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ISA in Lima, Peru
Alexa Anders studied abroad with ISA in Lima, Peru. She is originally from Rochester, Minnesota, and currently studies at the University of Minnesota-Duluth. She will graduate in the spring of 2013 with a double major in exercise science and Spanish. She enjoys traveling, being active outside and trying new things.
When: Fall 2011
Highlights: Choosing a highlight is very difficult because everything contributed to the overall amazing experience. The highlight for studying abroad would be how much my spanish improved. I chose this program to be around Spanish as much as possible, and though it was a little intimidating at first I know it helped me learn Spanish so much faster and really helped me to gain confidence and independence. All of my classes were in Spanish and the campus was beautiful; I feel proud to have studied at La Catolica.
A highlight of the overall experience would be the ISA excursions to so many incredible places throughout the country. From the Amazon jungle to Machu Picchu to sandboarding on huge sand dunes, there is no shortage of priceless moments. And, of course, I couldn't have wished for a better group of people to experience it all with!
Morning: Normally I would wake up around 8am and begin class around 9am. Classes in Lima were less frequent but longer in duration. I had class Monday through Thursday and each was 2-3 hours long. For breakfast I ate fresh bread rolls with jelly or ham and cream cheese. Avocado, fresh fruit and tea were also common breakfast foods. The bus stop was about 2 blocks from my house and serviced many buses going to many different places.
What I rode to school is called a combi, which is actually a 12 passenger van modified with school-bus seats inside. They are painted with a route number and street names to indicate their route as well as a "cobrador" who is in charge of the van door and collecting passenger fare. After about a 15minute ride I would yell "Catolica baja!" to the cobrador letting them know to stop and let me off at my university - Pontifica Universidad Catolica del Peru - because there are no automatic stops. I would then show my student ID to the guards at one of the two gates to enter campus.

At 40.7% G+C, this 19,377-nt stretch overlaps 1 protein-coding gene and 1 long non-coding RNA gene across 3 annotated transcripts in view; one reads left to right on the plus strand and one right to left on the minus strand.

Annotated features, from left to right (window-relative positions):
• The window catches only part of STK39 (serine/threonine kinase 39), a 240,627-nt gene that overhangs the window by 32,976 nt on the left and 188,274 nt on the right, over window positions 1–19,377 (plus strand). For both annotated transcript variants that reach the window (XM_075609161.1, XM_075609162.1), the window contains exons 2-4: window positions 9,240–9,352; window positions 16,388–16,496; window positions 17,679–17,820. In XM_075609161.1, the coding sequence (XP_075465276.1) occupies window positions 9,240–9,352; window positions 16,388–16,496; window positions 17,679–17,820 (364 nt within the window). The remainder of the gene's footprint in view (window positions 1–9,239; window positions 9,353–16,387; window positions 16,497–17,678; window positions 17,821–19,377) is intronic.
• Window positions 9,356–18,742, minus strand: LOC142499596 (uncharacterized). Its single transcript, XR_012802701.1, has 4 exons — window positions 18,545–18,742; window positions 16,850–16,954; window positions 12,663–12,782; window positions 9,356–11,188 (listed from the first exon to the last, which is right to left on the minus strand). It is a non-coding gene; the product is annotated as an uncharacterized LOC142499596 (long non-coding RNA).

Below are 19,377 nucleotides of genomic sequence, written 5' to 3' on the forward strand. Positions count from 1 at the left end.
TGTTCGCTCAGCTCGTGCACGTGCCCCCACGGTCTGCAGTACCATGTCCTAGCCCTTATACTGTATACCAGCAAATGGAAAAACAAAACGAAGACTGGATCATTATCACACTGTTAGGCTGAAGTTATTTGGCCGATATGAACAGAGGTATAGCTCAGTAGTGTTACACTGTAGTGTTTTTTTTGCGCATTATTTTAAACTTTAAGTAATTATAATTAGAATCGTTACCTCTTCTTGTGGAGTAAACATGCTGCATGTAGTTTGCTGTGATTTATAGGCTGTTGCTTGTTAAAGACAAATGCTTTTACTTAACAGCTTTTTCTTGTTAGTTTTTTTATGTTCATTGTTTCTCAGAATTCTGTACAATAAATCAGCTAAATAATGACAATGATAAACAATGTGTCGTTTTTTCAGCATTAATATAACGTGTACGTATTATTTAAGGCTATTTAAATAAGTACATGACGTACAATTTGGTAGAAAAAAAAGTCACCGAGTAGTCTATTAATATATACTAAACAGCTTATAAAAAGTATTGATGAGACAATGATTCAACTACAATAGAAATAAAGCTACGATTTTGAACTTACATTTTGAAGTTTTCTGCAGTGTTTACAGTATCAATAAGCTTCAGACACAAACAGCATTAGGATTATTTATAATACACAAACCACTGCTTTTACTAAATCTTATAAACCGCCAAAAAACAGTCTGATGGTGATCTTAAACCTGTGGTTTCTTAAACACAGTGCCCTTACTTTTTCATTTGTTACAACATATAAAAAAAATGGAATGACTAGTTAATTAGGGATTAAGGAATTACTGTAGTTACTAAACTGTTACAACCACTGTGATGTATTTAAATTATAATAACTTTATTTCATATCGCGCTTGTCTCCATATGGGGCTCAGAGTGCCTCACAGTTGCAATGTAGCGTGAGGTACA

Afternoon: All my classes were in the mornings so I had afternoons open. After class I would visit the ISA office right on campus to see if any other ISA students or Peruvian friends that attended La Catolica (nickname for our university) were there. We would go to lunch together at one of the cafeterias on campus where there was always a variety of plates to choose from, and it always seemed to be a large portion of food for a very cheap price.
There was also a shopping center a few blocks from campus that we would walk to for fun or pick up items we needed. ISA was very good about informing us of cultural events or activities going on around Lima as well as how to get there. If my friends were busy or I wanted a more calm afternoon I would take the combi back home and eat a lunch prepared by my host-grandma who cooked our meals. We would chat and watch TV - and home-made meals are definitely the best!
Evening: Most evenings I would eat with my host family around 8 or 9pm. We would talk a lot which really helped improve my spanish. Then, if I didn't have an ISA planned event such as salsa lessons or visiting a historical landmark, we would often organize activities as a group to explore a new area of Lima.
Also, very popular on Thursday-Saturday nights was going out to discotecas and dancing the night away until the early hours of the morning. Sometimes we would even go out for breakfast before going home. To get around we would usually meet at a location central to our houses then take taxis together. At the beginning of my trip there we had a lot more group activities planned by ISA, but as time passed and we made friends with Peruvians there were less ISA activities and we were going out with friends just as we would at home.
GO: Why did you decide to study abroad with ISA in Lima, Peru?
Michelle: I decided to study abroad with ISA because they were well organized and offered a wide variety of opportunities and locations to study. I chose Lima because Peru is not a country that most people think about going to in order to study. I knew that Peruvians spoke one of the most pure forms of Spanish, second to Colombia. I thought it would be a perfect place to learn about an amazing prehistorical culture as well as learning about their modern culture that's elements are slowly diffusing into our own. ISA Lima offered 3 types of experiences in different universities as well as great excursions.
GO: What made studying in Peru a unique and special experience?